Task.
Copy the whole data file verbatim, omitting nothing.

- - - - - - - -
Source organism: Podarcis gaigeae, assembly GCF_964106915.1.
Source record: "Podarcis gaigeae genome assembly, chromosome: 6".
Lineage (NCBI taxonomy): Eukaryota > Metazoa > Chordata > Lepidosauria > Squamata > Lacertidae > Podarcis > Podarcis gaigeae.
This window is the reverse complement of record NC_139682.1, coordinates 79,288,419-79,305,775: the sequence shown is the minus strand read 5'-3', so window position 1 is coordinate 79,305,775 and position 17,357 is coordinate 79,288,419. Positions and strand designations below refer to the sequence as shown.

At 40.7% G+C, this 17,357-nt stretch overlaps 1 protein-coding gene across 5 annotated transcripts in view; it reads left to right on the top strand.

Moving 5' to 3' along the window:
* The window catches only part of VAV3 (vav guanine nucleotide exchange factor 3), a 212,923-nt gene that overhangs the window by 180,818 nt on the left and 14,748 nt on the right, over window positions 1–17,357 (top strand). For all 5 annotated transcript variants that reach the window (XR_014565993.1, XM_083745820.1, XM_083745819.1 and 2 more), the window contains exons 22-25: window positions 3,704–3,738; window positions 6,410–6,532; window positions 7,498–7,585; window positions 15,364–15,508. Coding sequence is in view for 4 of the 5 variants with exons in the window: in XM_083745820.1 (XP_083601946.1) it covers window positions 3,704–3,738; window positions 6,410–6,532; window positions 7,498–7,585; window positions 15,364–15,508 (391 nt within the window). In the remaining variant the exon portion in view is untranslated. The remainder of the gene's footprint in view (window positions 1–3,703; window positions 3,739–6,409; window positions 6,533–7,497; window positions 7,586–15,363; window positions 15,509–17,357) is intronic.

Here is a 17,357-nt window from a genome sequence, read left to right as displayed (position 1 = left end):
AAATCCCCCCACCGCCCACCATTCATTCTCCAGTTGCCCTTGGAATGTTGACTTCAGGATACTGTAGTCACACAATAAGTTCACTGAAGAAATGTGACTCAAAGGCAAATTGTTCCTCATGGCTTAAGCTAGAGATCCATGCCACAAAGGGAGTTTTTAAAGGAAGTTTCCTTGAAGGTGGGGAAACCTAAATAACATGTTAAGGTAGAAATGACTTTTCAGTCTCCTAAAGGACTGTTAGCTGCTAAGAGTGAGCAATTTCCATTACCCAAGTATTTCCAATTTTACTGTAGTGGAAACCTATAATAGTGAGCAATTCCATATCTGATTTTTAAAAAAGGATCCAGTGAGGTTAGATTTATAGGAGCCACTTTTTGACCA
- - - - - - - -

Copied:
Source organism: Podarcis gaigeae, assembly GCF_964106915.1.
Source record: "Podarcis gaigeae genome assembly, chromosome: 6".
Lineage (NCBI taxonomy): Eukaryota > Metazoa > Chordata > Lepidosauria > Squamata > Lacertidae > Podarcis > Podarcis gaigeae.
This window is the reverse complement of record NC_139682.1, coordinates 79,288,419-79,305,775: the sequence shown is the minus strand read 5'-3', so window position 1 is coordinate 79,305,775 and position 17,357 is coordinate 79,288,419. Positions and strand designations below refer to the sequence as shown.

At 40.7% G+C, this 17,357-nt stretch overlaps 1 protein-coding gene across 5 annotated transcripts in view; it reads left to right on the top strand.

Moving 5' to 3' along the window:
* The window catches only part of VAV3 (vav guanine nucleotide exchange factor 3), a 212,923-nt gene that overhangs the window by 180,818 nt on the left and 14,748 nt on the right, over window positions 1–17,357 (top strand). For all 5 annotated transcript variants that reach the window (XR_014565993.1, XM_083745820.1, XM_083745819.1 and 2 more), the window contains exons 22-25: window positions 3,704–3,738; window positions 6,410–6,532; window positions 7,498–7,585; window positions 15,364–15,508. Coding sequence is in view for 4 of the 5 variants with exons in the window: in XM_083745820.1 (XP_083601946.1) it covers window positions 3,704–3,738; window positions 6,410–6,532; window positions 7,498–7,585; window positions 15,364–15,508 (391 nt within the window). In the remaining variant the exon portion in view is untranslated. The remainder of the gene's footprint in view (window positions 1–3,703; window positions 3,739–6,409; window positions 6,533–7,497; window positions 7,586–15,363; window positions 15,509–17,357) is intronic.

Here is a 17,357-nt window from a genome sequence, read left to right as displayed (position 1 = left end):
AAATCCCCCCACCGCCCACCATTCATTCTCCAGTTGCCCTTGGAATGTTGACTTCAGGATACTGTAGTCACACAATAAGTTCACTGAAGAAATGTGACTCAAAGGCAAATTGTTCCTCATGGCTTAAGCTAGAGATCCATGCCACAAAGGGAGTTTTTAAAGGAAGTTTCCTTGAAGGTGGGGAAACCTAAATAACATGTTAAGGTAGAAATGACTTTTCAGTCTCCTAAAGGACTGTTAGCTGCTAAGAGTGAGCAATTTCCATTACCCAAGTATTTCCAATTTTACTGTAGTGGAAACCTATAATAGTGAGCAATTCCATATCTGATTTTTAAAAAAGGATCCAGTGAGGTTAGATTTATAGGAGCCACTTTTTGACCA